Every eye donor can impact the lives of
18 transplant recipients and help countless others through research
is a cornea?
The cornea is the clear, transparent front layer of the eye
which admits light and begins the refractive process, playing an
essential role in the clarity of a person’s vision. The cornea is also
an integral part of the eye’s structure, maintaining the eye’s spherical
shape and keeping foreign particles from entering the eye.
How does the cornea work?
Light rays enter the eye through the cornea, the clear front “window” of the eye.
The cornea’s refractive power bends the light in such a way that it passes freely through
the pupil to the eye’s crystalline lens. The lens changes its shape as needed to focus the
light sharply upon the retina, a light-sensitive layer of tissue inside the eye. The retina
transmits these light impulses to the optic nerve and on to the visual centers of the brain.
If the cornea becomes opaque or misshapen due to disease or trauma, light cannot enter
the eye properly, and the resulting vision is blurry or distorted. In some patients with corneal
disease or injury, a corneal transplant is the only hope for restoring their vision. All transplanted
corneal tissue comes from carefully screened deceased donors.
What is a corneal transplant?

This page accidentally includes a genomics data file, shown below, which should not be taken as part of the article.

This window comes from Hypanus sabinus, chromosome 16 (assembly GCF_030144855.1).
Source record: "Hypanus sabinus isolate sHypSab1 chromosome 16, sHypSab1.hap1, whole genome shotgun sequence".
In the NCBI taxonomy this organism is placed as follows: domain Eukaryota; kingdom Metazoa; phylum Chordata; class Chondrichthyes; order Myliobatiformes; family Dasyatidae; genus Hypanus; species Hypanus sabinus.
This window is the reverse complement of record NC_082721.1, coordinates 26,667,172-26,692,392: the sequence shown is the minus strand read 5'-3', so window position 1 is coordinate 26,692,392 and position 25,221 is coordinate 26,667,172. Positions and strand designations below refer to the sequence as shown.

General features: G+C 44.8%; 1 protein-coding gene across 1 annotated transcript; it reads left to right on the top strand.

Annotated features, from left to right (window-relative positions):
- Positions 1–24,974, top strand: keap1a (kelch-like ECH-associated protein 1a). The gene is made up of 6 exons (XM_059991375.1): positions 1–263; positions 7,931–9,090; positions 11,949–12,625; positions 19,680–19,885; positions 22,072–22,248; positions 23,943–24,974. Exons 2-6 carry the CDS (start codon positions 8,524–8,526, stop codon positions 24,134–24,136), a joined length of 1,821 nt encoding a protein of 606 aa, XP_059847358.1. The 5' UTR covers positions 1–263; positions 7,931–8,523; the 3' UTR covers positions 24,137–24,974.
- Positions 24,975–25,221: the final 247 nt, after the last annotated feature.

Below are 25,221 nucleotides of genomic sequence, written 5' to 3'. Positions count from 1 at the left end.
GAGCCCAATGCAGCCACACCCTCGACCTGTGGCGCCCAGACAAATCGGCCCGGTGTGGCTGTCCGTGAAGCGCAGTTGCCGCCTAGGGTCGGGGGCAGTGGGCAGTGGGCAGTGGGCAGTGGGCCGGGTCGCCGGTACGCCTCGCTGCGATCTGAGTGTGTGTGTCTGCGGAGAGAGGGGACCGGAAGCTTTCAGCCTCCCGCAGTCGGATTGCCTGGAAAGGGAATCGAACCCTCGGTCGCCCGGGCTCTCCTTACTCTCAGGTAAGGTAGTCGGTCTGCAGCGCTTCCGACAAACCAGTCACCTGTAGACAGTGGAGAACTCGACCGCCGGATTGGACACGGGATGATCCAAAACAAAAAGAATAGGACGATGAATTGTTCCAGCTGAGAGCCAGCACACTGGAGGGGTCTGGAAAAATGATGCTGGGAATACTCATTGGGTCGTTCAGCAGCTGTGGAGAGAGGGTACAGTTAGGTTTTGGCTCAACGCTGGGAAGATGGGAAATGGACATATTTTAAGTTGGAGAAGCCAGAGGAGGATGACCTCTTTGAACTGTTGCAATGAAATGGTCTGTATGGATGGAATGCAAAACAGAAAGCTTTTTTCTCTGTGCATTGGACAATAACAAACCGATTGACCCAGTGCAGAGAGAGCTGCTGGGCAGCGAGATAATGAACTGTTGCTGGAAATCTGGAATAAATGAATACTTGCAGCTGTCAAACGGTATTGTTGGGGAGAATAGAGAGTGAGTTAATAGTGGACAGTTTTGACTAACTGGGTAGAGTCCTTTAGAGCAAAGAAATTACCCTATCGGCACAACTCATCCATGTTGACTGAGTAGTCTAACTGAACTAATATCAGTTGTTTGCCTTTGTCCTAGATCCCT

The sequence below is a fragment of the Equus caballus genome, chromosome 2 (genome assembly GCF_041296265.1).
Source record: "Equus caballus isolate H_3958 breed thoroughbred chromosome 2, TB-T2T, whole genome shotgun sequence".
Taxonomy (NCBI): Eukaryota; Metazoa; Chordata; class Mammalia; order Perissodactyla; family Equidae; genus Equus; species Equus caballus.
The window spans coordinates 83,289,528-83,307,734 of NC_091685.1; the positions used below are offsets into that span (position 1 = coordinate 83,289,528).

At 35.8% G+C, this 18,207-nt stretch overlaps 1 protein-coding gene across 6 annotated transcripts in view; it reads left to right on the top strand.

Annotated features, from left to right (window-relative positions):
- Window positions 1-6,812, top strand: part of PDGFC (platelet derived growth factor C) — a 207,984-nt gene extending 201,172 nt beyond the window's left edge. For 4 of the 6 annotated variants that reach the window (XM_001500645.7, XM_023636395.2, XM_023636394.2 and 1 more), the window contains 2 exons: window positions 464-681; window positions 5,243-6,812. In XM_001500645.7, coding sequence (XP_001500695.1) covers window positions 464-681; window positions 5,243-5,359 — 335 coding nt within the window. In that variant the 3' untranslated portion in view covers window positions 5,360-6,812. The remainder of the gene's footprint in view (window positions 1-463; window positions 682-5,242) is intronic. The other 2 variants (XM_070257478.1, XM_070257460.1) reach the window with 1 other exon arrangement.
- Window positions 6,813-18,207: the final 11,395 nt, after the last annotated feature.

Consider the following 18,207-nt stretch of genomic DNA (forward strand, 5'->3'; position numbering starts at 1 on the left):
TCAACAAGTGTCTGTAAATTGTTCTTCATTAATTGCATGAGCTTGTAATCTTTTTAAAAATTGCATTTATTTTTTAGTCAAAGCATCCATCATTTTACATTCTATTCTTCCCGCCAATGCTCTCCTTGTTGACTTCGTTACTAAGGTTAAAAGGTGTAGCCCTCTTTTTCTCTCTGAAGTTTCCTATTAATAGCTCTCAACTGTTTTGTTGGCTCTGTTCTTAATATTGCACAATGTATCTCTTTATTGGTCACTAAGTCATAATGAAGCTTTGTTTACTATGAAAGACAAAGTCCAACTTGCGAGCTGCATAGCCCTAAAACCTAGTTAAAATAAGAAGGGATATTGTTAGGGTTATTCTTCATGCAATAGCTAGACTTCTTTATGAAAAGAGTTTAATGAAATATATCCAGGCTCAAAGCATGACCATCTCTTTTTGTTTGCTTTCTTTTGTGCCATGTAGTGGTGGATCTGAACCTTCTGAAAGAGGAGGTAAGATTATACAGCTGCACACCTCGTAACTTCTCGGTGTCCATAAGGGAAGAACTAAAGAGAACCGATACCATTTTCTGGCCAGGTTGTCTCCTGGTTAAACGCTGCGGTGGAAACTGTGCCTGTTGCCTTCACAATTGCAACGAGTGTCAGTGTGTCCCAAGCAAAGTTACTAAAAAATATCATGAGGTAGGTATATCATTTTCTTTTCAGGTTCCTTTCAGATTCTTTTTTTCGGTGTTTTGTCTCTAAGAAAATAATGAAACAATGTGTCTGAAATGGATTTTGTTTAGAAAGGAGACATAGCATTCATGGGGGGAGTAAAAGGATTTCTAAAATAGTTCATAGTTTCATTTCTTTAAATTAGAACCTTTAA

A corneal transplant is a surgical procedure in which a patient’s diseased or damaged cornea is replaced with a healthy, clear cornea donated by a carefully screened deceased donor.
Who needs a corneal transplant?
A corneal transplant may be required due to the following conditions:
- Corneal failure after another eye surgery, such as cataract surgery
- Keratoconus, a disease causing abnormal curving and swelling of the cornea
- Hereditary corneal failure, such as Fuchs’ Dystrophy and Lattice Dystrophy
- Scarring following infection or injury
- Rejection after a first corneal transplant
A corneal transplant cannot treat all forms of blindness. However, for individuals with
corneal blindness that cannot be corrected with less invasive measures, a corneal transplant
remains the gold standard of treatment.
Can other parts of the eye be transplanted?
Yes. In addition to corneal tissue, the Florida Lions Eye Bank also provides scleral tissue
for surgery. The sclera is the tough, white, opaque portion of the eye. To prepare this tissue
for surgery, eye bank technicians recover whole eyes from donors and process the tissue
in the laboratory. The resulting scleral grafts are used during glaucoma surgeries or
Each whole eye can yield 8 individual pieces of scleral tissue,
in addition to one cornea. Thus, a single eye donor can impact the lives of 18 transplant
recipients, and countless others through research and education.